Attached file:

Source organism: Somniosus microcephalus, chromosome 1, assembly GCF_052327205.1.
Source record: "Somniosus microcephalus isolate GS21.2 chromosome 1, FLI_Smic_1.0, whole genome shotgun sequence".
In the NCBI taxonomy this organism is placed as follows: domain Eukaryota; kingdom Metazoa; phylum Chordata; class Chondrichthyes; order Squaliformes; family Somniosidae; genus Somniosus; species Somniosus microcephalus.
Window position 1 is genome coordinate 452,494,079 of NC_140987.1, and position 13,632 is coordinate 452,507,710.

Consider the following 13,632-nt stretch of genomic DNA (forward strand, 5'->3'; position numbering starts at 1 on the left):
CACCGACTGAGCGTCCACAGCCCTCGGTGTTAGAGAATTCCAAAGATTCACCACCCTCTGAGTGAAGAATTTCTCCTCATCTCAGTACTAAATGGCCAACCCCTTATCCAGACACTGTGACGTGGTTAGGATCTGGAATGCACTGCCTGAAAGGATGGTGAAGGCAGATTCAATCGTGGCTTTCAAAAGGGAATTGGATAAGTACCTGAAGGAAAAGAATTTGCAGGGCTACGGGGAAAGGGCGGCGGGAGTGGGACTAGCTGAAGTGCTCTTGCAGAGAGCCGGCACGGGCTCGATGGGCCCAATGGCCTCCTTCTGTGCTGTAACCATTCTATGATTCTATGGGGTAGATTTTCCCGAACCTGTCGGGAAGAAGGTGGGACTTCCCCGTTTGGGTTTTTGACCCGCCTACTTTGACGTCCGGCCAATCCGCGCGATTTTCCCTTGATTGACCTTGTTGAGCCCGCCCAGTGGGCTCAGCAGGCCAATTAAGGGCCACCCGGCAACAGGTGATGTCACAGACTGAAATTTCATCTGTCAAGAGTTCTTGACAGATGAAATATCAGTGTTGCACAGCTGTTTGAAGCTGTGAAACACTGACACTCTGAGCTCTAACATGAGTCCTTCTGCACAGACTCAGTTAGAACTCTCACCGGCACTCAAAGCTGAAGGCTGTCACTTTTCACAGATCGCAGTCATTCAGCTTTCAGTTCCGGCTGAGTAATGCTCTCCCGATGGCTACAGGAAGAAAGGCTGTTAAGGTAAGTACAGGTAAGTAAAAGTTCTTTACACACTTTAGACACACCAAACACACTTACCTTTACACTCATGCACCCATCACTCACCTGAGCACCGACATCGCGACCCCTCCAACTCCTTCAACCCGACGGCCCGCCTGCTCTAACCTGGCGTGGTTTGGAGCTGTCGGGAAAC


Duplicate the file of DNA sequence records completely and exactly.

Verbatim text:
Source organism: Somniosus microcephalus, chromosome 1, assembly GCF_052327205.1.
Source record: "Somniosus microcephalus isolate GS21.2 chromosome 1, FLI_Smic_1.0, whole genome shotgun sequence".
In the NCBI taxonomy this organism is placed as follows: domain Eukaryota; kingdom Metazoa; phylum Chordata; class Chondrichthyes; order Squaliformes; family Somniosidae; genus Somniosus; species Somniosus microcephalus.
Window position 1 is genome coordinate 452,494,079 of NC_140987.1, and position 13,632 is coordinate 452,507,710.

Consider the following 13,632-nt stretch of genomic DNA (forward strand, 5'->3'; position numbering starts at 1 on the left):
CACCGACTGAGCGTCCACAGCCCTCGGTGTTAGAGAATTCCAAAGATTCACCACCCTCTGAGTGAAGAATTTCTCCTCATCTCAGTACTAAATGGCCAACCCCTTATCCAGACACTGTGACGTGGTTAGGATCTGGAATGCACTGCCTGAAAGGATGGTGAAGGCAGATTCAATCGTGGCTTTCAAAAGGGAATTGGATAAGTACCTGAAGGAAAAGAATTTGCAGGGCTACGGGGAAAGGGCGGCGGGAGTGGGACTAGCTGAAGTGCTCTTGCAGAGAGCCGGCACGGGCTCGATGGGCCCAATGGCCTCCTTCTGTGCTGTAACCATTCTATGATTCTATGGGGTAGATTTTCCCGAACCTGTCGGGAAGAAGGTGGGACTTCCCCGTTTGGGTTTTTGACCCGCCTACTTTGACGTCCGGCCAATCCGCGCGATTTTCCCTTGATTGACCTTGTTGAGCCCGCCCAGTGGGCTCAGCAGGCCAATTAAGGGCCACCCGGCAACAGGTGATGTCACAGACTGAAATTTCATCTGTCAAGAGTTCTTGACAGATGAAATATCAGTGTTGCACAGCTGTTTGAAGCTGTGAAACACTGACACTCTGAGCTCTAACATGAGTCCTTCTGCACAGACTCAGTTAGAACTCTCACCGGCACTCAAAGCTGAAGGCTGTCACTTTTCACAGATCGCAGTCATTCAGCTTTCAGTTCCGGCTGAGTAATGCTCTCCCGATGGCTACAGGAAGAAAGGCTGTTAAGGTAAGTACAGGTAAGTAAAAGTTCTTTACACACTTTAGACACACCAAACACACTTACCTTTACACTCATGCACCCATCACTCACCTGAGCACCGACATCGCGACCCCTCCAACTCCTTCAACCCGACGGCCCGCCTGCTCTAACCTGGCGTGGTTTGGAGCTGTCGGGAAAC